WHAT is it like, growing up as a person of mixed race?
Bendigo woman Sally Gill and her daughters, Tess and Aurie, will be sharing their experiences on national television tonight.
The three women feature in this week's episode of SBS current affairs program Insight.
In doing so, they call out racism and seek to build understanding and tolerance.
Growing up mixed race: Sally's story
SALLY Gill is from a longstanding, well-known Bendigo family.
"Back in the day, if I was walking down the street, people would say, 'You must be a Duguid'," the 54-year-old said.
"Old ladies, particularly, would stop me... they had known my grandmother. They'd always be like, 'She was such a beautiful lady.'
"The reason she was well-known is because they were literally the only black family in town."
Ms Gill's experiences as a woman of colour form part of this week's episode of the SBS program, Insight.
The episode is about growing up as a person of mixed race.
Ms Gill's family has African heritage. Part of its story dates back to an African-American man by the name of Jacob Wood, who came to Australia during the gold rush.
"He actually jumped ship - literally jumped off the boat, made his way to the Victorian coast, and then made his way to the Castlemaine / Chewton area," Ms Gill said.
"That's where he met his wife, who was an Irish lady.
"They had a daughter. She married another African-American man, who also jumped ship."
Ms Gill's great-grandmother - a "very dark lady" - had three partners in her lifetime.
"My grandmother was the result of partnership number one, who was also an African fellow," Ms Gill said.
Her grandmother married a Scotsman, Jock Duguid.
"My dad was their youngest child," she said.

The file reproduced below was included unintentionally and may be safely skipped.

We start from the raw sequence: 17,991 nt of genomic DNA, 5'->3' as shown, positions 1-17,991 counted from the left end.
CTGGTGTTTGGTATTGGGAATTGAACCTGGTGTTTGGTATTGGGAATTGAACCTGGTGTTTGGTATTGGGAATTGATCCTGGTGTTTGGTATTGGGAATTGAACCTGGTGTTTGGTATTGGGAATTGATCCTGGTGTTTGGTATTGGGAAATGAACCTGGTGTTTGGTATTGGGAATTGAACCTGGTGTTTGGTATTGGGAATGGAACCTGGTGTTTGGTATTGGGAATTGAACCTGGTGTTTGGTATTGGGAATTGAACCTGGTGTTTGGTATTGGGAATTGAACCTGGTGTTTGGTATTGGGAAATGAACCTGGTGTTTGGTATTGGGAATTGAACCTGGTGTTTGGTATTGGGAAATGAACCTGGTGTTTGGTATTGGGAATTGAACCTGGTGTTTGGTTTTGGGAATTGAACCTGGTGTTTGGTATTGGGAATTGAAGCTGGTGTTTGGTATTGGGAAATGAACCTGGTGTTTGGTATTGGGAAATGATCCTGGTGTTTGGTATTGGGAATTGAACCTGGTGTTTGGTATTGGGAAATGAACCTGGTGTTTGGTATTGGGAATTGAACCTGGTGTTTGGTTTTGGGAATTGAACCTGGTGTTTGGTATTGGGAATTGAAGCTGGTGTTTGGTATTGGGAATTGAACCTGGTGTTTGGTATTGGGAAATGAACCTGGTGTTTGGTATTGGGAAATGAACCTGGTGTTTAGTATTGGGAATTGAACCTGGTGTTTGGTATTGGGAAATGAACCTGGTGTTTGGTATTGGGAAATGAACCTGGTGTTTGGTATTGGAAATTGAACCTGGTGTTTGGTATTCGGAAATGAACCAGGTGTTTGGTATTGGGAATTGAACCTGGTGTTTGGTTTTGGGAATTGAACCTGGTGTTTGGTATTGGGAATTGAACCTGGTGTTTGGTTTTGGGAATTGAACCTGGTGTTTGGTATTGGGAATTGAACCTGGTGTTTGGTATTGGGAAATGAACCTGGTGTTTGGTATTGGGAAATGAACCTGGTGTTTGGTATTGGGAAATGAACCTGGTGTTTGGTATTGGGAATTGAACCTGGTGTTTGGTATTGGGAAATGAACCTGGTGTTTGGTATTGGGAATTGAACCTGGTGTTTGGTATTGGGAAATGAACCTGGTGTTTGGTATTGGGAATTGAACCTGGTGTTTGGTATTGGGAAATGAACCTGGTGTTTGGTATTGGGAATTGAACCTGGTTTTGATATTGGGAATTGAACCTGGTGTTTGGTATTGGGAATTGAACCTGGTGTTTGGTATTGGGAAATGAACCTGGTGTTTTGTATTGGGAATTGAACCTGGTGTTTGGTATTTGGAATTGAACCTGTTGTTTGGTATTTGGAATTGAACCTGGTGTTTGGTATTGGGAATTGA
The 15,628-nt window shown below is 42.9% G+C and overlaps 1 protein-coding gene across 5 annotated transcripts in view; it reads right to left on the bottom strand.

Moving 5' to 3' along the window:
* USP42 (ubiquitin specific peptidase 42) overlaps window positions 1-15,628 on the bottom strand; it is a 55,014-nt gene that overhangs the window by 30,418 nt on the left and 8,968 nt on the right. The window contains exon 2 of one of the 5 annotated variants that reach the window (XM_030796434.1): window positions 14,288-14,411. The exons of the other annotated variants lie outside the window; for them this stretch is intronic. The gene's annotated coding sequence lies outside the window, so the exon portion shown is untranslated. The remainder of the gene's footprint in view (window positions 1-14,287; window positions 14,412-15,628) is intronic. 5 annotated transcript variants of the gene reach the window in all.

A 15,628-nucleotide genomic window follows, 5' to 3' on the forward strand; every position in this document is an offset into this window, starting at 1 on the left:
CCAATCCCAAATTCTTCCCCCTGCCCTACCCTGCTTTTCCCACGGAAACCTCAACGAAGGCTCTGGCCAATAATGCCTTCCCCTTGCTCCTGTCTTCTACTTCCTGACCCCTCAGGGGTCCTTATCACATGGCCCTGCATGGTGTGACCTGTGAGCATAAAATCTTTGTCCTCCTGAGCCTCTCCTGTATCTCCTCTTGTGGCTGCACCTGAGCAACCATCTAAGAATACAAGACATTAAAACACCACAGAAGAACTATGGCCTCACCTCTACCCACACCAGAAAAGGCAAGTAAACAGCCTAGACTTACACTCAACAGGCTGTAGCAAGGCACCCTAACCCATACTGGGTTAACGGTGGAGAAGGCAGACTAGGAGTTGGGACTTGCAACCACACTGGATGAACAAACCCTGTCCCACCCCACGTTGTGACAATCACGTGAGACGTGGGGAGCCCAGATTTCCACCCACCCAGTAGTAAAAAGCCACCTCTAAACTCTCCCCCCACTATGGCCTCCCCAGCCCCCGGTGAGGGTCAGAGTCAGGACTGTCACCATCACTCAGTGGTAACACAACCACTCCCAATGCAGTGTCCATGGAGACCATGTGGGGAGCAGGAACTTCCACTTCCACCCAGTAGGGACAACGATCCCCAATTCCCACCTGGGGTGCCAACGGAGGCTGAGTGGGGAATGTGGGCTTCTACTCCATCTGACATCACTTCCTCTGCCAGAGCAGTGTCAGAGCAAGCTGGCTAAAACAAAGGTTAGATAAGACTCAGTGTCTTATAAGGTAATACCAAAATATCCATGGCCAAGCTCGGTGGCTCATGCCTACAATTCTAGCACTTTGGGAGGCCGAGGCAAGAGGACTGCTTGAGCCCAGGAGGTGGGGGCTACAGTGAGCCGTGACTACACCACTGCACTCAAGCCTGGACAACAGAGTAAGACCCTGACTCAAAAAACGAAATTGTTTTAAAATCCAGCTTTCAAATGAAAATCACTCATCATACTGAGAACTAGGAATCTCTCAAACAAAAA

Ms Gill was raised by her mother - a blonde-haired, blue-eyed woman of English descent.
"My father and my mother separated when I was a baby," Ms Gill said.
"For me, there was kind of this disconnection between the past and knowing the culture around that, and what I was presented with."
She and her elder sister were darker, but the rest of the family - including her stepfather - were white.
"We knew, obviously, we were of another culture, but we didn't really know anything about the culture," Ms Gill said.
She had been searching for answers for most of her life.
"I knew it was important that we have strong family traditions - things that keep us together," Ms Gill said.
She has three children: Tess, who has fair hair, blue eyes and fair skin; Eli, who shares similar colouring to his mother; and Aurie, who has dark hair, green eyes, "and her skin's not as white as Tess's".
"They got asked a lot of questions growing up," Ms Gill said.
"People often would make assumptions about whose child was whose."
Ms Gill's husband is not a person of colour.
Family members with darker features faced questions about where they were from.
"People just assume, actually a lot, that I'm Aboriginal," Ms Gill said.
She said some people acted on their assumptions. Others were part of her life for some time before their beliefs became apparent.
"You might know people for years, and then they'll say something like, 'Oh, but... Tess isn't your daughter,' or they might say, 'Oh, but you are Aboriginal, right?'"
Ms Gill said the Insight episode gave her opportunity to reflect.
"I think race is a really important thing to talk about," she said.
She believed there would be more people of mixed race as time went on.
"As we go forward we need to be more accepting," Ms Gill said.
Experience - and social media - taught her racism was rife.
Ms Gill urged central Victorians not to assume they knew someone's story based on appearances.
Instead, she encouraged talking to them and getting to know them.
Insight screens at 8.30pm today on SBS.
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